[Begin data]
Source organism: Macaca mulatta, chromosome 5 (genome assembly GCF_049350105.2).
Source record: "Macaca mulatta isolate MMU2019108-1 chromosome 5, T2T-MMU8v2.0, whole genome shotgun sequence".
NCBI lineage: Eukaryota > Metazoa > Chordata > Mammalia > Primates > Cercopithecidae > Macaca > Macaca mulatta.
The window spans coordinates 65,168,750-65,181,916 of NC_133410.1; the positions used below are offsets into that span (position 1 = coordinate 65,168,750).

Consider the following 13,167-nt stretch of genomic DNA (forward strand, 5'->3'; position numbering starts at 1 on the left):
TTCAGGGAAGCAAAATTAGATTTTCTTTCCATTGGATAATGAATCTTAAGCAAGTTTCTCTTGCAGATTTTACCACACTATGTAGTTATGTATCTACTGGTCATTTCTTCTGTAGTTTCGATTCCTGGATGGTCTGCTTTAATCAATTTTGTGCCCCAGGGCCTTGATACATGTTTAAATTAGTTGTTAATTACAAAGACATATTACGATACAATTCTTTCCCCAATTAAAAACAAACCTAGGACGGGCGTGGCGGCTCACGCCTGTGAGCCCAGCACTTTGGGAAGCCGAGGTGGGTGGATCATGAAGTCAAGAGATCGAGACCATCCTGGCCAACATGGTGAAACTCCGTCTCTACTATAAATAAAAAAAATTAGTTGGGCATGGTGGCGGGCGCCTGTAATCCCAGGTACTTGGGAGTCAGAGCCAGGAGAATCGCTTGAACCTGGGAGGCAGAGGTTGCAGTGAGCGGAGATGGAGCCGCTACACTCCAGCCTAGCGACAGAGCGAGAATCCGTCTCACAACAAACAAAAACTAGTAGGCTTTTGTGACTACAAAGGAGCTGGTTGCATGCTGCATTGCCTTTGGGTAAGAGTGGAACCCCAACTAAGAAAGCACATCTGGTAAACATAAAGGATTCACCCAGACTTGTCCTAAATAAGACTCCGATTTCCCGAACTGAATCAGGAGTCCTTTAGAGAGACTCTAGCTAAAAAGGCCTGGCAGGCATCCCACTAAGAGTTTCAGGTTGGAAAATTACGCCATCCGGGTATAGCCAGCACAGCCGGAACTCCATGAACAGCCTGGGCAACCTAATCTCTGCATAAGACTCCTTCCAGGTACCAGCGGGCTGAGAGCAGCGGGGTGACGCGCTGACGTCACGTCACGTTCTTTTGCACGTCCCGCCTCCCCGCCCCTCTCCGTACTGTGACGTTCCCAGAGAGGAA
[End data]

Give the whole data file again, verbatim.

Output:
Source organism: Macaca mulatta, chromosome 5 (genome assembly GCF_049350105.2).
Source record: "Macaca mulatta isolate MMU2019108-1 chromosome 5, T2T-MMU8v2.0, whole genome shotgun sequence".
NCBI lineage: Eukaryota > Metazoa > Chordata > Mammalia > Primates > Cercopithecidae > Macaca > Macaca mulatta.
The window spans coordinates 65,168,750-65,181,916 of NC_133410.1; the positions used below are offsets into that span (position 1 = coordinate 65,168,750).

Consider the following 13,167-nt stretch of genomic DNA (forward strand, 5'->3'; position numbering starts at 1 on the left):
TTCAGGGAAGCAAAATTAGATTTTCTTTCCATTGGATAATGAATCTTAAGCAAGTTTCTCTTGCAGATTTTACCACACTATGTAGTTATGTATCTACTGGTCATTTCTTCTGTAGTTTCGATTCCTGGATGGTCTGCTTTAATCAATTTTGTGCCCCAGGGCCTTGATACATGTTTAAATTAGTTGTTAATTACAAAGACATATTACGATACAATTCTTTCCCCAATTAAAAACAAACCTAGGACGGGCGTGGCGGCTCACGCCTGTGAGCCCAGCACTTTGGGAAGCCGAGGTGGGTGGATCATGAAGTCAAGAGATCGAGACCATCCTGGCCAACATGGTGAAACTCCGTCTCTACTATAAATAAAAAAAATTAGTTGGGCATGGTGGCGGGCGCCTGTAATCCCAGGTACTTGGGAGTCAGAGCCAGGAGAATCGCTTGAACCTGGGAGGCAGAGGTTGCAGTGAGCGGAGATGGAGCCGCTACACTCCAGCCTAGCGACAGAGCGAGAATCCGTCTCACAACAAACAAAAACTAGTAGGCTTTTGTGACTACAAAGGAGCTGGTTGCATGCTGCATTGCCTTTGGGTAAGAGTGGAACCCCAACTAAGAAAGCACATCTGGTAAACATAAAGGATTCACCCAGACTTGTCCTAAATAAGACTCCGATTTCCCGAACTGAATCAGGAGTCCTTTAGAGAGACTCTAGCTAAAAAGGCCTGGCAGGCATCCCACTAAGAGTTTCAGGTTGGAAAATTACGCCATCCGGGTATAGCCAGCACAGCCGGAACTCCATGAACAGCCTGGGCAACCTAATCTCTGCATAAGACTCCTTCCAGGTACCAGCGGGCTGAGAGCAGCGGGGTGACGCGCTGACGTCACGTCACGTTCTTTTGCACGTCCCGCCTCCCCGCCCCTCTCCGTACTGTGACGTTCCCAGAGAGGAA